Smederevo is a town on the Danube banks in north-east Serbia. It is on the border line between the flatland area of the Pannonia basin and Šumadija, it is a meeting point of the Danube regiona and the Lower Morava region. The town lies just before the Velika Morava and the Danube confluence.
There are various theories about the origin of the name Smederevo – that it comes from the words smet (snow bank) and drevo (tree, wood) or from a mediaeval name Smender, that it actually derives from the name of St Andrew, that it is corrupt version of eis monte aureo (a golden hill), that it is a translation of a Persian name Semender, the far-end door, …
RELIGION AND TRADITION
The remains of St Luke the Evangellist used to be kept in the Smederevo Fortress.
The first renown Serbian composer lived in the 14th century Smederevo. Scribe trade flourished, but 24 manuscript books from Smederevo were destroyed when the National Library of Belgrade was bombarded in 1941.
In the Roman times, the Smederevo region used to be the centre of wine making, while today it is an industrial city with companies like US Steel, an erstwhile Železara Smederevo (iron works). Smederevo has the population of 62,000.
In the Roman times there were two fortifications there – the Mons Aureus (Golden Hill) and Vincea (Ćirilovac), a section of the Roman military border. Middle Ages was a golden era for Smederevo, when it became the capital of Despot Đurađ Branković’s Serbia, when Belgrade was given back to Hungary in 1427. Here Despot built a fortress, the greatest flatland fortification in Europe at the time. Here was the Despot’s court where people lived in luxury and art was flourishing. Smederevo fell under the Ottoman Turks in 1439, but a few years later it was recovered. The second fall of Smederevo was in 1459, marking the final fall of Serbia under the Turkish rule.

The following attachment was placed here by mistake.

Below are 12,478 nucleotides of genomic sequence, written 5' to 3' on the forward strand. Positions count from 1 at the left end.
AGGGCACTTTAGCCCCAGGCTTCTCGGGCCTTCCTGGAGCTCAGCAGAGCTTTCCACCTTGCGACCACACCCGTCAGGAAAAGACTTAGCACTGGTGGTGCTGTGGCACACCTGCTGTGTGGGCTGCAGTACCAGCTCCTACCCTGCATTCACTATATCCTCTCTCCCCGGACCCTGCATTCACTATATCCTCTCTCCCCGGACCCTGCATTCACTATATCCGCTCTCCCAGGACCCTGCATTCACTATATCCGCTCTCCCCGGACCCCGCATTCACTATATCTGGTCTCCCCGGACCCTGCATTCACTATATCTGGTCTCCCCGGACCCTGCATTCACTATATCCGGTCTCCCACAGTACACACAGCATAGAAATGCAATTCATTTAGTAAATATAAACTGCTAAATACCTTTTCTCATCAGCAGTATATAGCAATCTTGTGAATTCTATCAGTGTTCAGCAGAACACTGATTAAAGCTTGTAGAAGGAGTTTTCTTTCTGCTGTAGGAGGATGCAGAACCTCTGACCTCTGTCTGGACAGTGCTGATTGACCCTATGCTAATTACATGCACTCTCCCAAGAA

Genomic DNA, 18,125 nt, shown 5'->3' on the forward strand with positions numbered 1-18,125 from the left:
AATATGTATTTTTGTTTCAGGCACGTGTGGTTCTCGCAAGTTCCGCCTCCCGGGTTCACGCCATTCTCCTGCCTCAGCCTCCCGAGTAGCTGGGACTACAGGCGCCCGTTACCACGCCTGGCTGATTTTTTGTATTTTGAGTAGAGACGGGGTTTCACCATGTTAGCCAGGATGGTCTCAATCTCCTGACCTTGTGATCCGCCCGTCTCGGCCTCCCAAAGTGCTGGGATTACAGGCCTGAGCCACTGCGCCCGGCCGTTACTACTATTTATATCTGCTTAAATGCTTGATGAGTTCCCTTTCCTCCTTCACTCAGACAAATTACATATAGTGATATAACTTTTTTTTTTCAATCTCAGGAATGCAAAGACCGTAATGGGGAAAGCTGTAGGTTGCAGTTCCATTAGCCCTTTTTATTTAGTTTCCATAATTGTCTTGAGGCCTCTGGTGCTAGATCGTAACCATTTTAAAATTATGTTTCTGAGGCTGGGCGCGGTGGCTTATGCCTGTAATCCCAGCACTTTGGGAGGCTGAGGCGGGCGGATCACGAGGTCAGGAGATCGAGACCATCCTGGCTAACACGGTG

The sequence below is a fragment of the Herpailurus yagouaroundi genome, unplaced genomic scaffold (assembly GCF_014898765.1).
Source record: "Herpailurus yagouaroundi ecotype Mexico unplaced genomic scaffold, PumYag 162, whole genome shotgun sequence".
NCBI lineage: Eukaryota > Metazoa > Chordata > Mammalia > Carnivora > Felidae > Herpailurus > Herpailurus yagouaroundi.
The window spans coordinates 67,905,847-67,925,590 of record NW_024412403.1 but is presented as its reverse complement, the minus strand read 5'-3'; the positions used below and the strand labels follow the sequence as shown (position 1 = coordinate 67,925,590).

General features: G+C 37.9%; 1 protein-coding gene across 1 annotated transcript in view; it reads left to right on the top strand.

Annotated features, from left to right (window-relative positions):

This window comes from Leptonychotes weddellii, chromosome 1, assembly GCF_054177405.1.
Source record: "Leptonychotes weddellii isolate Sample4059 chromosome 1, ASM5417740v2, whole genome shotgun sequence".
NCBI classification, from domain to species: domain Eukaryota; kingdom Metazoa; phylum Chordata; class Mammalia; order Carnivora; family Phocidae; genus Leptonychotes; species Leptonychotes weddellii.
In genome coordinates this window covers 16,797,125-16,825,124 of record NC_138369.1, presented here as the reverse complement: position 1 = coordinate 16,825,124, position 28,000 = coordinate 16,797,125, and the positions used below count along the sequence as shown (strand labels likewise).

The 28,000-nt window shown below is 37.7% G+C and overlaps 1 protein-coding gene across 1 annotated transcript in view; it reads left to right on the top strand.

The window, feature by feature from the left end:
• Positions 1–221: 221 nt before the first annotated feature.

During the period of the First Serbian Uprise, once again Smederevo became the capital city – in 1805 the first school was opened and the Praviteljstvujušči sovjet (the government) established. In the First World War, between 1914-1915, Austrians bombarded the fortress, using cannons called the Big Bertha and at the beginning of the Second World War, the town was severely damaged from when ammunition storage blew up in the fortress. Its final destruction was in 1944, when the Allied Forces bombarded the place.